Treatment of donations by a company
to its parent company
It has long been common practice for companies that are wholly owned trading subsidiaries of charities to donate all taxable profits to the parent charity and to claim a tax deduction for this donation under Gift Aid rules. In some cases the taxable profit may not equal the accounting profit and in these cases it was possible to make a gift aid payment in excess of the profits available for distribution, leaving the company with negative reserves. This position was endorsed by the Charity Commission in section D5 of Guidance Note CC 35.
In late 2014 the Charity Commission withdrew its guidance endorsing this treatment and the Institute of Chartered Accountants in England and Wales (ICAEW) issued a technical release ’Guidance on donations by a company to its parent charity’. ICAEW sought Counsel’s opinion on the matter and this confirmed that the payments in question are distributions of profit. As a result, to the extent that the amount paid exceeds the subsidiary company’s profits available for distribution, the excess payment would be unlawful.
In the event that the scenario above has occurred, the excess is likely to be repayable by the charity and adjustments will be required for prior incorrect payments. If this situation applies to your charity we recommend that you seek advice at the earliest opportunity.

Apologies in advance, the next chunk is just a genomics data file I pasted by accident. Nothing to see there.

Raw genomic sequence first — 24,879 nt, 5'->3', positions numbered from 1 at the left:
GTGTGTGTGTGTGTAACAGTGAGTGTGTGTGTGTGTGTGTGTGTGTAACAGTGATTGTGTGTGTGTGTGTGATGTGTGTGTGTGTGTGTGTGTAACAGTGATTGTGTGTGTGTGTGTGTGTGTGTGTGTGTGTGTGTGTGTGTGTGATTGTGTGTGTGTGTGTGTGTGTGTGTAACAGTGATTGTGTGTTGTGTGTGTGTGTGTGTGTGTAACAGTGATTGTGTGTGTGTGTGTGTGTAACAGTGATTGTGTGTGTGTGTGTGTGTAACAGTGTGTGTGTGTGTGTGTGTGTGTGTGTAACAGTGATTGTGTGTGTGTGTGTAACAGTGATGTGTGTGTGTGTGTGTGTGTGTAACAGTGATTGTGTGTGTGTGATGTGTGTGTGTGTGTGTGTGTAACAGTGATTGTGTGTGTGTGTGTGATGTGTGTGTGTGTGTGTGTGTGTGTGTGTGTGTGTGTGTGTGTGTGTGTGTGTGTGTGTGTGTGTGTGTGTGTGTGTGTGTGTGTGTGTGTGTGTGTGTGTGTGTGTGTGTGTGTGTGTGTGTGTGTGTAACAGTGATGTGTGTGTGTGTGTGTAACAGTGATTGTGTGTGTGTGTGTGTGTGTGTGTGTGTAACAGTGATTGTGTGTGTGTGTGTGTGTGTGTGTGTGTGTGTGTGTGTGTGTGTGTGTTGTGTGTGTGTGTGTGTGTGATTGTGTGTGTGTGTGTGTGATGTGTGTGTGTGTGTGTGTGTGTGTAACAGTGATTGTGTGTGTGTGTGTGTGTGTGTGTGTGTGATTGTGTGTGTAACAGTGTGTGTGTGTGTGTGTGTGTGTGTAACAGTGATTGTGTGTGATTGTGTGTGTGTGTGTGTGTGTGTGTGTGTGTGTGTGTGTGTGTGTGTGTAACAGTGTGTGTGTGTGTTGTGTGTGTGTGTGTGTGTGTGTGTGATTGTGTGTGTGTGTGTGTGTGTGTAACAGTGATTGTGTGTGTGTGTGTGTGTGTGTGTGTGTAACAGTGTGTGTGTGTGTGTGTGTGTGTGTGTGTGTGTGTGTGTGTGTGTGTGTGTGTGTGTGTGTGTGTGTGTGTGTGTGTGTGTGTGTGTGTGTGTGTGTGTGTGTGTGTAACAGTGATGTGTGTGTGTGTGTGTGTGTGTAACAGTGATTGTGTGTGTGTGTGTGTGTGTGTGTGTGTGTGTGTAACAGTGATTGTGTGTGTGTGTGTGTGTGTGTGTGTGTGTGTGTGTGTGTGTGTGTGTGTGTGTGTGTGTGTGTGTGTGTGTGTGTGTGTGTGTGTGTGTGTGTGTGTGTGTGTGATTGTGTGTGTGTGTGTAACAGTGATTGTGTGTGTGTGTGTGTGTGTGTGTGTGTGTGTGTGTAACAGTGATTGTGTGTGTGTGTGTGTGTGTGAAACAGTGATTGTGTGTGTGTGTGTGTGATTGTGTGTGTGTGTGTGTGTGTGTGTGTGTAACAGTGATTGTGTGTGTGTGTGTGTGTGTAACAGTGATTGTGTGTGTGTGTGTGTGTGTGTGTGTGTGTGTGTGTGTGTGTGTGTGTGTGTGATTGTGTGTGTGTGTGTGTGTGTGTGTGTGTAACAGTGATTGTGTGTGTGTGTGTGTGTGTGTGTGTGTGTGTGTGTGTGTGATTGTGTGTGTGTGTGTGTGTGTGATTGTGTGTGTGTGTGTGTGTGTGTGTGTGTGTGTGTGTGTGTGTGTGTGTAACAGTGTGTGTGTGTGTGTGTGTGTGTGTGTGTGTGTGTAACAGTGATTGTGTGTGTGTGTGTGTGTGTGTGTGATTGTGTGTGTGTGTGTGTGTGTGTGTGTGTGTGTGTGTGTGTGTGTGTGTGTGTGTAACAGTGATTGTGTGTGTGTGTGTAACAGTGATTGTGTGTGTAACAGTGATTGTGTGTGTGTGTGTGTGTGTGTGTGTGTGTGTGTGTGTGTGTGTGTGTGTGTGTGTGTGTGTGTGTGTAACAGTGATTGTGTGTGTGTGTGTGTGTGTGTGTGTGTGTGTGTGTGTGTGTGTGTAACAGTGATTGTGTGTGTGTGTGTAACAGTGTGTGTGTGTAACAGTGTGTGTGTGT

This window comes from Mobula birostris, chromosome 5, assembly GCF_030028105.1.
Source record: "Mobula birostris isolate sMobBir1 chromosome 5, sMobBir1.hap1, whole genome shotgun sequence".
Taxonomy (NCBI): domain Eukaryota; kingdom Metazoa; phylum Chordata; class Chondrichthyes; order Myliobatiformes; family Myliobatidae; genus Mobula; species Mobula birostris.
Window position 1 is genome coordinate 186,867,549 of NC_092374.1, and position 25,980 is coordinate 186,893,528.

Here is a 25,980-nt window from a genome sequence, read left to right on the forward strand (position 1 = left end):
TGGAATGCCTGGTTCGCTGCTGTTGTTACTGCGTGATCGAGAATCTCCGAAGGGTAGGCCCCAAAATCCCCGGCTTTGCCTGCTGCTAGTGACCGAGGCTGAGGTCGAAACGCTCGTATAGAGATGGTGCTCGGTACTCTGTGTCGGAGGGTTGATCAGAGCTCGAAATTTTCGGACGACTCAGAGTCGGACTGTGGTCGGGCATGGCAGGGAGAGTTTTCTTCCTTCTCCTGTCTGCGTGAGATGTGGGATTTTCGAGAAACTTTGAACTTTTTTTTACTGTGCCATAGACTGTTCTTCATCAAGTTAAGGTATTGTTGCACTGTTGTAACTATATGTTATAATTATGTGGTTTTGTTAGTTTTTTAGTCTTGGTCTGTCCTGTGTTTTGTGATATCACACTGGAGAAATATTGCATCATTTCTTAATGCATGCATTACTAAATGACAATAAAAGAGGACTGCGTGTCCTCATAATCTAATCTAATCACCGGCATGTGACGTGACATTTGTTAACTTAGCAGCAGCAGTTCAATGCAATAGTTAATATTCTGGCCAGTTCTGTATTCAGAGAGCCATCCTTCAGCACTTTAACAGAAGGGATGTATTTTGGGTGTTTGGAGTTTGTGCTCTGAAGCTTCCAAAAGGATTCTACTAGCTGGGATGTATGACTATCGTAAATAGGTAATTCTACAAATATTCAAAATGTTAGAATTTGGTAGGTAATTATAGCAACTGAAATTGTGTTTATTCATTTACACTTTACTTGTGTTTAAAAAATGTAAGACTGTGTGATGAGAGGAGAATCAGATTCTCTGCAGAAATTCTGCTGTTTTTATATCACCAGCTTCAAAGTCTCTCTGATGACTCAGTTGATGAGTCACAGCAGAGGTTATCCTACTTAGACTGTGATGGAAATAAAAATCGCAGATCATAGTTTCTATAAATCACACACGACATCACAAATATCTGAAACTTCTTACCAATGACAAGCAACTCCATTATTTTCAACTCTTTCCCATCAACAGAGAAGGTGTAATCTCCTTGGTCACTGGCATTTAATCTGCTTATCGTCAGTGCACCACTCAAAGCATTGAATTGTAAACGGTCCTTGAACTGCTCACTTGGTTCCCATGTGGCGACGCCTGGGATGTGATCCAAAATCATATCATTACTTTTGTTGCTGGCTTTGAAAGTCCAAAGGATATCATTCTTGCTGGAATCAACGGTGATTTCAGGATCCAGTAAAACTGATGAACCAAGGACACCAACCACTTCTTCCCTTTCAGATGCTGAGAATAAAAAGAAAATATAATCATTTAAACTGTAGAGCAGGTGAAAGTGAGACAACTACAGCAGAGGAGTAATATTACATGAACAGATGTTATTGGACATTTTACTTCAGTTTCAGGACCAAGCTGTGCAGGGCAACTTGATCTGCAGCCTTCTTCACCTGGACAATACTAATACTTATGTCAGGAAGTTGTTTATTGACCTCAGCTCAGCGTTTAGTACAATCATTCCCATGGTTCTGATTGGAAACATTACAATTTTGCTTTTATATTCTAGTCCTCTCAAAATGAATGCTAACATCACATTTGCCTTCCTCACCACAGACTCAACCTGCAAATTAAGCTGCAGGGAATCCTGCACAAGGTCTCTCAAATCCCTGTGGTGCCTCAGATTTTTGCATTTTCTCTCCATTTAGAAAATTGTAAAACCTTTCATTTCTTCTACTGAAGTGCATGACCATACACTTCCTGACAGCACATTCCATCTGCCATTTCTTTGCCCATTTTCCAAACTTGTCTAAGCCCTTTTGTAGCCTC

This guidance has ramifications for all donations, as the legal opinion applies to all payments, even where not in excess of distributable profits. The technical release is silent on the accounting treatment.
The two options available are:
1. Treat the ‘cost’ as an expense in the Profit and Loss account (current treatment); or
2. Treat the ‘cost’ as a dividend.
Having discussed this matter with the ICAEW technical enquiry department they have not seen any accounts which show this ‘cost’ as a dividend and therefore in the absence of any further guidance they recommend using the current accounting treatment.
HMRC have not commented on the tax position to date. Their current guidance states that dividends paid cannot be treated as a donation and will not reduce taxable profits. It is therefore unclear whether the ‘cost’ if disclosed as a dividend in the accounts would be taxable deduction in these circumstances.
We aware that some firms are advising on changes to the accounting treatment, whilst retaining a deduction for corporation tax purposes. In the absence of a definitive answer we are currently advising our clients to continue to treat the payments as ‘cost’ in the profit and loss account, to ensure the corporation tax deduction. The directors should ensure that they document approval of the payment of profits to the parent charity prior to the year-end through a board minute. Any payment in excess of distributable profits should be avoided.
As further guidance is issued we will review our current position and advise of any change.